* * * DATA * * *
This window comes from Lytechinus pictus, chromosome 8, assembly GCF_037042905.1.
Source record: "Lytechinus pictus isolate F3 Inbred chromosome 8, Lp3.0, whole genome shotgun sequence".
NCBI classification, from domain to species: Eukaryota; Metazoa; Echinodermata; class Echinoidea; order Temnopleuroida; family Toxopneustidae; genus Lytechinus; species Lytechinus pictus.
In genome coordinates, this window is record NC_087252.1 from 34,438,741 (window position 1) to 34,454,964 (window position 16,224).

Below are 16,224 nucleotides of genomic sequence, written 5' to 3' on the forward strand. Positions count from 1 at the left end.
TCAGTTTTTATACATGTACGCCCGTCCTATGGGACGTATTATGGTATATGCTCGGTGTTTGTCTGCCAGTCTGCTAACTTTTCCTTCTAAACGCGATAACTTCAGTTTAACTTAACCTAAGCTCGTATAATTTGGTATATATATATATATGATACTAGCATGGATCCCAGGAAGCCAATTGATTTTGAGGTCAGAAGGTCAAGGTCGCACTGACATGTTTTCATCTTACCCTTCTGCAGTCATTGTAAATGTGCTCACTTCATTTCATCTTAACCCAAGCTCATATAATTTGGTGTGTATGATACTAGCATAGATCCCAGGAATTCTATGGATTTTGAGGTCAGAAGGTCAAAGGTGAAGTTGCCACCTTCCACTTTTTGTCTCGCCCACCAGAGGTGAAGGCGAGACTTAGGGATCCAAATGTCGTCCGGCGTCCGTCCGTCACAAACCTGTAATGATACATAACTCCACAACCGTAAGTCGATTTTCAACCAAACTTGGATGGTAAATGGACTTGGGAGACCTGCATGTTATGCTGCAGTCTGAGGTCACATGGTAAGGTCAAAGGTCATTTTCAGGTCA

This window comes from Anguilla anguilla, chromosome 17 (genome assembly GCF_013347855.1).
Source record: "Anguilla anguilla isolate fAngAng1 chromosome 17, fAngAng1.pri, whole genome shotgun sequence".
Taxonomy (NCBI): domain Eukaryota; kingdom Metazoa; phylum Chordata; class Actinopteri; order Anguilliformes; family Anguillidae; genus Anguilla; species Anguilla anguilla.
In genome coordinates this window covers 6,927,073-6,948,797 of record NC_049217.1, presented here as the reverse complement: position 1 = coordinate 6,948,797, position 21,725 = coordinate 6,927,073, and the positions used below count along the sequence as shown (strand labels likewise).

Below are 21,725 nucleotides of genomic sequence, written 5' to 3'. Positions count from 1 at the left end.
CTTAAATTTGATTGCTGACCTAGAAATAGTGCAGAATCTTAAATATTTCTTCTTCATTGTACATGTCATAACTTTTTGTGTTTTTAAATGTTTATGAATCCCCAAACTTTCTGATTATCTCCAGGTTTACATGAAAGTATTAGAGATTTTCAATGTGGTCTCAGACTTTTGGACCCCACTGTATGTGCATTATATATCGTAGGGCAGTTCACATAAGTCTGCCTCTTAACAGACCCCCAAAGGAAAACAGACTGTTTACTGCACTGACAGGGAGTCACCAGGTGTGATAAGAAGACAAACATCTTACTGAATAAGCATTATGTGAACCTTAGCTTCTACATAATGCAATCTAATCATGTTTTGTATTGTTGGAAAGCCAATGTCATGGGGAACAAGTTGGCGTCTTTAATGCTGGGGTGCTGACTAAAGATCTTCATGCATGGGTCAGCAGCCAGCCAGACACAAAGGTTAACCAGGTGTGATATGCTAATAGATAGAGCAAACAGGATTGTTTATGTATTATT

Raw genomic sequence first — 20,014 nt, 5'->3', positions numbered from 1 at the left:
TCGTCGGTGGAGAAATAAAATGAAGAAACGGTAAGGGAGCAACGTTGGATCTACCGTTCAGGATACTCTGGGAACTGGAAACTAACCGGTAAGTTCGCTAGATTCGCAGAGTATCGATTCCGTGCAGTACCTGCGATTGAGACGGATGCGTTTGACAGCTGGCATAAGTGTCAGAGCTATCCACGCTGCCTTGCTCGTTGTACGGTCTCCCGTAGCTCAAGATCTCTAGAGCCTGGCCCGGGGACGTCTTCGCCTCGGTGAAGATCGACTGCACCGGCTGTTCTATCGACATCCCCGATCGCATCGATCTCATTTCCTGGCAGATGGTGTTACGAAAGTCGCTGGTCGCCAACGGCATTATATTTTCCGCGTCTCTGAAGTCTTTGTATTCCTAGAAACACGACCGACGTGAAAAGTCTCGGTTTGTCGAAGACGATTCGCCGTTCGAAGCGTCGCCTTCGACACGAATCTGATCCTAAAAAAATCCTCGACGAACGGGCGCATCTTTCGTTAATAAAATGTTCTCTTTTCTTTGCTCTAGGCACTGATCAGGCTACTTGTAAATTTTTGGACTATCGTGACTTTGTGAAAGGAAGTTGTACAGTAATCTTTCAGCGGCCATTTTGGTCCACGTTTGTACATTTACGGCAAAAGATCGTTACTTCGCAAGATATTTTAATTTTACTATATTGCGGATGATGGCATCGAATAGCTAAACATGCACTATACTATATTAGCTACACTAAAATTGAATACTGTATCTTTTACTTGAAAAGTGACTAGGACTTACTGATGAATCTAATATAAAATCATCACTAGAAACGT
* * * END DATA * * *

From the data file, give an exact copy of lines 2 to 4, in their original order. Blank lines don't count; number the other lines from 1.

Source record: "Lytechinus pictus isolate F3 Inbred chromosome 8, Lp3.0, whole genome shotgun sequence".
NCBI classification, from domain to species: Eukaryota; Metazoa; Echinodermata; class Echinoidea; order Temnopleuroida; family Toxopneustidae; genus Lytechinus; species Lytechinus pictus.
In genome coordinates, this window is record NC_087252.1 from 34,438,741 (window position 1) to 34,454,964 (window position 16,224).